NATO and Russia's thorny relations02 september 2014, 11:54
Relations between NATO and its former Cold War foe Russia have been difficult and often strained since the collapse of the Soviet Union and the dissolution of its equivalent Warsaw Pact military alliance in 1991.
Below are some key bones of contention:
EASTERN ENLARGEMENT (1999 and 2004): A member of NATO's Partnership for Peace programme since 1994, Russia described as "an historic error" NATO's eastern enlargement, but effectively gave a reluctant green light when on May 27, 1997, it signed the Founding Act, a treaty with NATO countries recognising post-Cold War borders.
Kvashnin's visit to NATO opens the way for discussions on military cooperation with Russia as forseen in the NATO-Russia founding act. ©Reuters
On March 12, 1999 NATO admitted three former Warsaw Pact countries -- the Czech Republic, Hungary and Poland. Moscow then warned NATO against admitting a former Soviet republic.
Nevertheless, on March 29, 2004, NATO opened its doors to the three Baltic former Soviet republics of Estonia, Latvia and Lithuania, along with Bulgaria, Romania, Slovakia and Slovenia.
In April 2008, NATO went even further, opening up the prospect of membership in the long term for Ukraine and Georgia. Ukraine ruled out that option in 2010 but Premier Arseniy Yatsenyuk said Friday he would ask parliament to endorse a membership bid as the crisis deepened.
THE KOSOVO CONFLICT (1998-1999): In 1998, Moscow, the traditional ally of Serbia, threatened "a return of the Cold War" if NATO forced the Serbs to withdraw from the mainly ethnic-Albanian province of Kosovo.
A demonstrator holds a poster saying "Hands off Kosovo" in front of the U.S. embassy during a rally March 24. Russia, angry at NATO's decision to launch air strikes against Yugoslavia. ©Reuters
On March 26, 1999, two days after NATO's first air strikes, Russia closed a NATO information office in Moscow and froze military cooperation. NATO and Russia on December 15, 2000 agreed to reopen the office.
Tensions resurfaced on Kosovo's February 17, 2008, declaration of independence, with Moscow denouncing a "precedent" encouraged by the West to change international borders unilaterally.
CFE TREATY (2007): On December 12, 2007, Russia suspended a key Soviet-era arms pact, the Treaty on Conventional Armed Forces in Europe (CFE). It said this was due to NATO's failure to ratify the amended 1999 version by claiming that the Russian troop presence Georgia and Moldova violated the treaty, a charge Moscow rejected.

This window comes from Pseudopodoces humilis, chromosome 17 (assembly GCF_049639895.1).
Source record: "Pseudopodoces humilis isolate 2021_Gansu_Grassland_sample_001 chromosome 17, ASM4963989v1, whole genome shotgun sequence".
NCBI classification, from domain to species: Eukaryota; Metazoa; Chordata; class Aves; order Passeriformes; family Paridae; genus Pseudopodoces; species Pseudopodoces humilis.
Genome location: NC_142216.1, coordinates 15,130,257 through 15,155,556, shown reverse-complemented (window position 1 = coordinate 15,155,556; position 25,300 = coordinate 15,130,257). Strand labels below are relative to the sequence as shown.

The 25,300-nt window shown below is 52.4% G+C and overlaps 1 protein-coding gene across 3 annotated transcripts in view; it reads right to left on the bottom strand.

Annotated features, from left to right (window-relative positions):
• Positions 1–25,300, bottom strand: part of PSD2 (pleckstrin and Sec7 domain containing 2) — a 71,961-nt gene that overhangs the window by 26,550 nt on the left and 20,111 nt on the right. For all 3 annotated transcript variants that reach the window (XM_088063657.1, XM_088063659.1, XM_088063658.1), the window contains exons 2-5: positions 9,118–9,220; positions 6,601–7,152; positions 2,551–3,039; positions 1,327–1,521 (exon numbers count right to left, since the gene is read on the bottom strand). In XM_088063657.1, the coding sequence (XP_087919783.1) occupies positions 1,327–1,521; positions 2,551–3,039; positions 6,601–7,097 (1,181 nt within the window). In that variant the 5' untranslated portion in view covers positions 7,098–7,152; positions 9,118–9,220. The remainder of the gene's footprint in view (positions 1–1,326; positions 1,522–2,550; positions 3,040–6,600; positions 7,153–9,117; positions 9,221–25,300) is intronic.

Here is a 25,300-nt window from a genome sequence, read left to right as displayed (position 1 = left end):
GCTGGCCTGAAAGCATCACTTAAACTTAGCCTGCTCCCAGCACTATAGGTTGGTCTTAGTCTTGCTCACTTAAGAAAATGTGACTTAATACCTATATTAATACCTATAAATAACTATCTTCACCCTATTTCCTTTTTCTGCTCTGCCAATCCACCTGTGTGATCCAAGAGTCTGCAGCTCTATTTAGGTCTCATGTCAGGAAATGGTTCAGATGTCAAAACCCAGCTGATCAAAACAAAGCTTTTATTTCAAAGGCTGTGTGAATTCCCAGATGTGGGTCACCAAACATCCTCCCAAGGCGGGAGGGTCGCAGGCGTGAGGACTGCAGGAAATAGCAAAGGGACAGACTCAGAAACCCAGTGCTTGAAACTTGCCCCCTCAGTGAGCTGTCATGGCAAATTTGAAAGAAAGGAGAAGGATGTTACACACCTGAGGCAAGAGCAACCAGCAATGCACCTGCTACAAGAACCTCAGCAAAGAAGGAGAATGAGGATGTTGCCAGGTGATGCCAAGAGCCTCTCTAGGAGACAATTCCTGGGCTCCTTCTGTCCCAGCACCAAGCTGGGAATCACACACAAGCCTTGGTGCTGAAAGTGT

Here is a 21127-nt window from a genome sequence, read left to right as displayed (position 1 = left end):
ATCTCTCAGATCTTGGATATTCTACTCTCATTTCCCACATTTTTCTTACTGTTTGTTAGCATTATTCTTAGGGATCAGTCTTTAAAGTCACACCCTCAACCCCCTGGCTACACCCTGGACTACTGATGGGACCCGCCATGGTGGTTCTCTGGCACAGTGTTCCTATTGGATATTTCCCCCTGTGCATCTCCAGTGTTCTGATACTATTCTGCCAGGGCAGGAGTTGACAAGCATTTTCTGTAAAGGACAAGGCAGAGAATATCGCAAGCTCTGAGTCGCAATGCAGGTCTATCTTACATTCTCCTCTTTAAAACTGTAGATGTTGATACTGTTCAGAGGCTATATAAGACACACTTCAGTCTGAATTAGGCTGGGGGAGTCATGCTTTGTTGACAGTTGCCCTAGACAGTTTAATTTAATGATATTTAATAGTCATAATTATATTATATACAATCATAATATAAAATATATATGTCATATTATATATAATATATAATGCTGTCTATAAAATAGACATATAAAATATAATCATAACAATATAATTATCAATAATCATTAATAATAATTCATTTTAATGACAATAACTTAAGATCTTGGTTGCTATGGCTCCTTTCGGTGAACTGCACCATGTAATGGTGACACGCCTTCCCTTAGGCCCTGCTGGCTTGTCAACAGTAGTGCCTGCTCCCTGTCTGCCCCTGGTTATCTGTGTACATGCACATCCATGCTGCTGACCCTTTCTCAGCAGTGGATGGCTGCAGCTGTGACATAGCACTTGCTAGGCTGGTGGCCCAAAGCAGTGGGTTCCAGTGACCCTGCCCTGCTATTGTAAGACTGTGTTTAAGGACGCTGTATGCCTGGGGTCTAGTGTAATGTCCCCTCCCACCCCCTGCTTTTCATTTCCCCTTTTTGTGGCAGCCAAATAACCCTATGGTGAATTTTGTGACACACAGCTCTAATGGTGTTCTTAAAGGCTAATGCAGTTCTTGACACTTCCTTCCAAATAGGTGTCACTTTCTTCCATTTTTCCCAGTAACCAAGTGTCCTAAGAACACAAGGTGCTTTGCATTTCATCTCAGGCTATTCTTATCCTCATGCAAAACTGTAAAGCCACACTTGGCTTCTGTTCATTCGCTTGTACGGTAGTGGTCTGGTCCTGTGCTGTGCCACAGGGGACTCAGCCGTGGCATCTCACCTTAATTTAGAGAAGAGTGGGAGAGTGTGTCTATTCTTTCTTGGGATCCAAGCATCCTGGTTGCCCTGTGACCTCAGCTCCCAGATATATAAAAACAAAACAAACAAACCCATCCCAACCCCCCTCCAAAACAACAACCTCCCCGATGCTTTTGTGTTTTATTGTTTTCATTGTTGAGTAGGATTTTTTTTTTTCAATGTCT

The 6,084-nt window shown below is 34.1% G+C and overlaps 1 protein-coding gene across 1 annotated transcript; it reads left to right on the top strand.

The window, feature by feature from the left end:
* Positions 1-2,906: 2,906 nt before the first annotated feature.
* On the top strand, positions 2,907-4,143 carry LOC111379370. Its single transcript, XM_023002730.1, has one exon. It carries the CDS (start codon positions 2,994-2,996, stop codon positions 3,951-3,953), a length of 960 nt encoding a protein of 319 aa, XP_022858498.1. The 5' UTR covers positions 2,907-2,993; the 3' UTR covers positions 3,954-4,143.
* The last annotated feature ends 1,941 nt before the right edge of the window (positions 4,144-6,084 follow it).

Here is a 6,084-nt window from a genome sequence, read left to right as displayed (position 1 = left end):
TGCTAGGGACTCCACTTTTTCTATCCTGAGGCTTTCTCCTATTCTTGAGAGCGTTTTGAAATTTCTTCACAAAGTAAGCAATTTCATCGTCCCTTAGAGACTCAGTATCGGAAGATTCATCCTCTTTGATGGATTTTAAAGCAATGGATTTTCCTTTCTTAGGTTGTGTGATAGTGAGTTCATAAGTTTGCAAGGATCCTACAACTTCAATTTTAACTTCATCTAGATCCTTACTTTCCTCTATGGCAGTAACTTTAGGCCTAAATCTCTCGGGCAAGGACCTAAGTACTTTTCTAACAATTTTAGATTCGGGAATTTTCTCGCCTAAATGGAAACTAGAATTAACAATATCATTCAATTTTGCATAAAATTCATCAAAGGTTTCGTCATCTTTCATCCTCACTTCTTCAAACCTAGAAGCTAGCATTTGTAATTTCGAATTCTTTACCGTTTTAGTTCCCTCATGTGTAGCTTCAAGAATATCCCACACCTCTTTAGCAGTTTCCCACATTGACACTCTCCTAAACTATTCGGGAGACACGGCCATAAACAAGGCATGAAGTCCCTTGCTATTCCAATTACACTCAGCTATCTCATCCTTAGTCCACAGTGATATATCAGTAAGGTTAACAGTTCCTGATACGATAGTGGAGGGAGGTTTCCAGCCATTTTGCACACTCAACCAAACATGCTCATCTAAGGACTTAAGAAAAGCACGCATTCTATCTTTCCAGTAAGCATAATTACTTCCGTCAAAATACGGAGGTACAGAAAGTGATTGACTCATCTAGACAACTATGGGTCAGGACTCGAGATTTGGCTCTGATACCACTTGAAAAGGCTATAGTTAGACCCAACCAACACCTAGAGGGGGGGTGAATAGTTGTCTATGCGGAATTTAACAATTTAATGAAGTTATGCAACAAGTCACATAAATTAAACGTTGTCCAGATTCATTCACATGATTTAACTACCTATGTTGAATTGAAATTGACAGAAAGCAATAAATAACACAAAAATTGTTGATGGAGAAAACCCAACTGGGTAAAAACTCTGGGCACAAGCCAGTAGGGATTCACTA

Voting results at the meeting of the Federation Council which discussed the law "On the Russian Federation to suspend the Treaty on Conventional Armed Forces in Europe." ©RIA Novosti
THE RUSSIA-GEORGIA CONFLICT (2008): On August 19, 2008 after the brief war between Russia and Georgia, NATO called on Russia to withdraw its forces from the former Soviet republic. It froze relations until the following June, suspending the NATO-Russia Council created in 2002.
NATO allies said they were "seriously considering" the implications of Russia's actions in Georgia and that regular contacts were impossible until its troops had been fully withdrawn. ©Reuters
Moscow then suspended its military cooperation with NATO and accused the alliance of having provoked the conflict.
In May, 2009, NATO went ahead with military manoeuvres in Georgia, while a new security document unveiled by the Kremlin said Moscow viewed the United States and NATO as major threats.
SPYING (2009): In late April, 2009, NATO expelled two Russian diplomats in retaliation for a spy scandal in which a former Estonian official, Hermann Simm, passed secrets to Moscow.
Russian Permanent Representative to NATO Dmitry Rogozin addresses a news conference at the Alliance headquarters in Brussels. NATO had ordered the expulsion of two Russian diplomats over a spy scandal in which an Estonian official was jailed for passing secrets to Moscow. ©Reuters
Moscow responded by expelling two Canadian diplomats from NATO's information office in Moscow and pulled out of a meeting of the NATO-Russia Council planned for late May, which had been intended to put the two sides back on good terms after the Georgian crisis.
THE MISSILE SHIELD (since 2010): Launched in 2010, plans for a European missile shield project based on US technology, will see the progressive deployment of missile interceptors and powerful radars in Poland and Romania.
The project -- said to be aimed at countering a potential Iran threat -- has drawn opposition from Russia, which fears it could compromise its security and it deployed missiles in its Kaliningrad enclave in December 2013.
Ceremony at the site of the U.S. Aegis Ashore missile defense facility located in a former airbase on Deveselu that will form part of the hield to protect Europe. ©Reuters
LIBYA (2011): A permanent member of the UN's Security Council, Moscow abstained during a vote on Libya in March 2011 which opened the way for NATO air strikes on the forces of strongman Moamer Kadhafi, which led to the fall of the regime. In April Russia accused NATO of going beyond the UN mandate.
A man takes pictures of protesters during Friday prayers in Benghazi. Western warplanes hit Libyan forces at a strategically important eastern town, trying to land a crippling blow on Muammar Gaddafi's tanks. ©Reuters
UKRAINE (2014): The Ukrainian crisis is considered the most serious for relations between NATO and Russia since the collapse of the Soviet Union.
After Russia annexed Crimea on March 18, NATO suspended its civilian and military cooperation with Moscow which in turn mocked the alliance's Cold War "instincts".
Ukraine wants supplies of weapons but does not expect NATO to send soldiers to help it fight Russian troops in its eastern provinces. ©Reuters
In late August, NATO said "well over a thousand" Russian troops were operating inside Ukraine, supported by tanks and heavy equipment.